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I.F. Stone’s Socrates

In response to:

Cracking the Socrates Case from the March 31, 1988 issue

To the Editors:

Professor M.F. Burnyeat’s excellent review of I.F. Stone’s The Trial of Socrates [NYR, March 31] contains a small but not insignificant error which has often been made before. In Plato’s Apology 21 A, to which Professor Burnyeat appears to refer (as distinct from Xenophon’s Apology, 14) the oracle was asked if anyone was wiser than Socrates. The reply was: “there is no one wiser” (mædena sophoteron einai). This of course does not assert that Socrates is the wisest, or even that he is wise. It is nicely ambiguous, as the Delphic oracle often enjoyed being, and it could apply over a range of various possibilities from: everyone is ignorant but Socrates no more so than anyone else, to: everyone is wise but none more so than Socrates.

It is interesting that Socrates immediately proceeds to offer a fallacious version of the oracle (21 B): What could the god mean by saying I am the wisest? It is also of interest that he proposes to investigate the saying—that is, his version of it—and even to prove it wrong; although (as he also says) it is “ordained” (themis, an established right) that the gods do not lie. Hence, Socrates does not test what the god at Delphi actually said—a point indirectly supporting I.F. Stone’s view of Socrates’ belief in the gods of the city (although I think Stone is wrong for reasons that cannot be argued here). Nor does Socrates succeed in refuting his own version of the oracle.

Socrates’ fallacious interpretation is vital to how he (or Plato) constructs the dramatic character and logical force of his explanation and defense of his mission in Athens. Using the fallacy Socrates is also toying with and perhaps testing the acumen of his accusers and his judges. And perhaps Plato is doing the same with his readers.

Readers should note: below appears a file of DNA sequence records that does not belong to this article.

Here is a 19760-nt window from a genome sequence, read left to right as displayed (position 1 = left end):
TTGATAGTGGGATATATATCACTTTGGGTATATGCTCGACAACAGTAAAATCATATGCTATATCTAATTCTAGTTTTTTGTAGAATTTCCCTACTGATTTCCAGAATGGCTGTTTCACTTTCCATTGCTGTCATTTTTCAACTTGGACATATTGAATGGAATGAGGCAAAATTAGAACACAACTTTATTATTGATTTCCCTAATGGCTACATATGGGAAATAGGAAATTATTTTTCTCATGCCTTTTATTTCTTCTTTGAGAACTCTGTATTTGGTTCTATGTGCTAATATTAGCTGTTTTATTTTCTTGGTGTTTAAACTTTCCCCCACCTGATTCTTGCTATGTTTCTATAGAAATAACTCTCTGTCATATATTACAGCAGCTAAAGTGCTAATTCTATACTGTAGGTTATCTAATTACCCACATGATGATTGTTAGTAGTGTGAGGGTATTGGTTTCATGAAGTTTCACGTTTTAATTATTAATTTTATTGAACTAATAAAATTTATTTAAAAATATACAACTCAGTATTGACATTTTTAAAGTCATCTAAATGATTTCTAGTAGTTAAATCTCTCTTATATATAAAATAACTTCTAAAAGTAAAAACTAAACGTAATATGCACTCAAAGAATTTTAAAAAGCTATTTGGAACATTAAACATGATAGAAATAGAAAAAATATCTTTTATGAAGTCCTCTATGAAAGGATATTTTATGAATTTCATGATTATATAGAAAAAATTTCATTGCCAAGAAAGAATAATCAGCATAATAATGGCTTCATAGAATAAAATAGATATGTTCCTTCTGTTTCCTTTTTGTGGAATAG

H.S. Thayer

The City College of the

City University of New York

New York City

M.F Burnyeat replies:

I agree with Professor Thayer that “There is no one wiser than Socrates” does not entail ‘Socrates is wise.” But I would add that “Socrates is the wisest of men” does not entail “Socrates is wise” either. In a poor class the best pupil need not be any good at all. On this point the oracle’s pronouncement and Socrates’ interpretation of it do not differ.

That granted, the only difference between “Socrates is the wisest of men” and “There is no one wiser than Socrates” would seem to be the one noticed at the end of Professor Thayer’s first paragraph: “There is no one wiser than Socrates” is compatible with a state of affairs in which everyone is equally wise, whereas “Socrates is the wisest of men” asserts that everyone is less wise than Socrates. (In a class where every pupil gets the same marks, there is no one better than Paul and no one who is the best.) So the most that can be charged against Socrates’ interpretation of the oracle is that he has overlooked the possibility of everyone being equally wise.

But even this is unfair. Just as there are no experts in matters we all know equally well, so if everyone is equally wise, no one is wise and wisdom does not exist (for Plato’s awareness of the point, cf. Theaetetus 162c and 166d). The reason is that wisdom is by definition a minority attribute; to be wise is to have achieved an unusual or outstanding level of knowledge and discernment. The oracle said that no one had achieved a higher level of outstanding discernment than Socrates. Socrates took this to mean that his level of outstanding discernment was the highest. There was no fallacy here, only the surprise of discovering through his interrogation of various reputed experts that it was indeed a highly unusual and outstanding discernment on his part to be aware of his own ignorance.

Professor Hook leaves me no alternative but to conclude that he has not read Stone’s book with care and understanding. Here is Stone explaining why he objects to “stratospheric nonsense”:

This type of deceptive analogy and of semantic confusion was used by Socrates and his disciples to cover democracy with derision. Such analogies had antipolitical implications. If occupations as humble as shoemaking or horse-trading could not be carried on successfully without unattainable definitions, how could ordinary men be trusted to practice the far more complex art of governing their cities?

Nothing could be clearer than that Stone’s jibes at Plato’s philosophical arguments and doctrines are part and parcel of his attack on Socrates in defense of Athenian democracy. In Stone’s book Plato’s demand for rigorous definition is attributed to Socrates and pressed to an oligarchic conclusion. For Stone, as for Aristophanes, the figure of fun and the dangerous subversive are one and the same.

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